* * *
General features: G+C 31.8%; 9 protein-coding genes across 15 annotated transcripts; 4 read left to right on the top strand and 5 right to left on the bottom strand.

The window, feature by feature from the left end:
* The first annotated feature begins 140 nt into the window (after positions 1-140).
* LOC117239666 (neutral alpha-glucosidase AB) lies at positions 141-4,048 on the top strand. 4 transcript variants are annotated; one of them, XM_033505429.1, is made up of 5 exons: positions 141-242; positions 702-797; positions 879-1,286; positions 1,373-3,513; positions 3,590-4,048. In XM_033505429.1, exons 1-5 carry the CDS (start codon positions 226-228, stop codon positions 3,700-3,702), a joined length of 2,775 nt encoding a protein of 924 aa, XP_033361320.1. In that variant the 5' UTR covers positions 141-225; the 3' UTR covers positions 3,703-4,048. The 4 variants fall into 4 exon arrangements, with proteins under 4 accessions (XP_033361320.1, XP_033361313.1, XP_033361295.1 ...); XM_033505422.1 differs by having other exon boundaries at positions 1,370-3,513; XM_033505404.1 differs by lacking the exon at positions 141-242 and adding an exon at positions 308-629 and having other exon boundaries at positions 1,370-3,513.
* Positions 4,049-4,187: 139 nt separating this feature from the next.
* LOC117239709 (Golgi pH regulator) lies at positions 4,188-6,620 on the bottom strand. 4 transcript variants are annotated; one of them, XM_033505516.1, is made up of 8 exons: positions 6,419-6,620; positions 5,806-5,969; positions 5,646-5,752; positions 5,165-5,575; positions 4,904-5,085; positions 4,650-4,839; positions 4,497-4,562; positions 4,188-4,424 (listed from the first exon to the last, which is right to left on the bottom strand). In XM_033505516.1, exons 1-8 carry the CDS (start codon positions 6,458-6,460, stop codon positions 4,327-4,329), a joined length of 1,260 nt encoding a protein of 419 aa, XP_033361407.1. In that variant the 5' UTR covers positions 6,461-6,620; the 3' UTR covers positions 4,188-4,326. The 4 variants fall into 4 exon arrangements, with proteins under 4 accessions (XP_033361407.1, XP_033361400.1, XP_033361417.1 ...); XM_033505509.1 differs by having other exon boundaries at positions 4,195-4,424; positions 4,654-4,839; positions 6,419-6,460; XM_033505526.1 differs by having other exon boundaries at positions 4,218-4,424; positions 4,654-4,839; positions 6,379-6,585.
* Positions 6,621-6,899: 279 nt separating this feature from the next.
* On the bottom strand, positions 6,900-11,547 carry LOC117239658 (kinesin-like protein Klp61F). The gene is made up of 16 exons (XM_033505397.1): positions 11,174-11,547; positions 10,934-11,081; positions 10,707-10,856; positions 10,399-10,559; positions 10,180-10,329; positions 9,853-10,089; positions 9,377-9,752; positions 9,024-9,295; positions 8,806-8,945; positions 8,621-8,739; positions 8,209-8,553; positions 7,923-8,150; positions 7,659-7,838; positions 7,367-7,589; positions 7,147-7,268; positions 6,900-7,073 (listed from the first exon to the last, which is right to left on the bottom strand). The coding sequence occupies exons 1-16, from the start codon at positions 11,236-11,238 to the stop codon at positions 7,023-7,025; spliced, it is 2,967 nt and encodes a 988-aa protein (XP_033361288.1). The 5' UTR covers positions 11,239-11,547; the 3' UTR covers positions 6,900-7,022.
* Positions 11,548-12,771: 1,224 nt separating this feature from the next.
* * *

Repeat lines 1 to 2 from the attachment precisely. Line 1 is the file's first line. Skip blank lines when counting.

General features: G+C 31.8%; 9 protein-coding genes across 15 annotated transcripts; 4 read left to right on the top strand and 5 right to left on the bottom strand.

The window, feature by feature from the left end: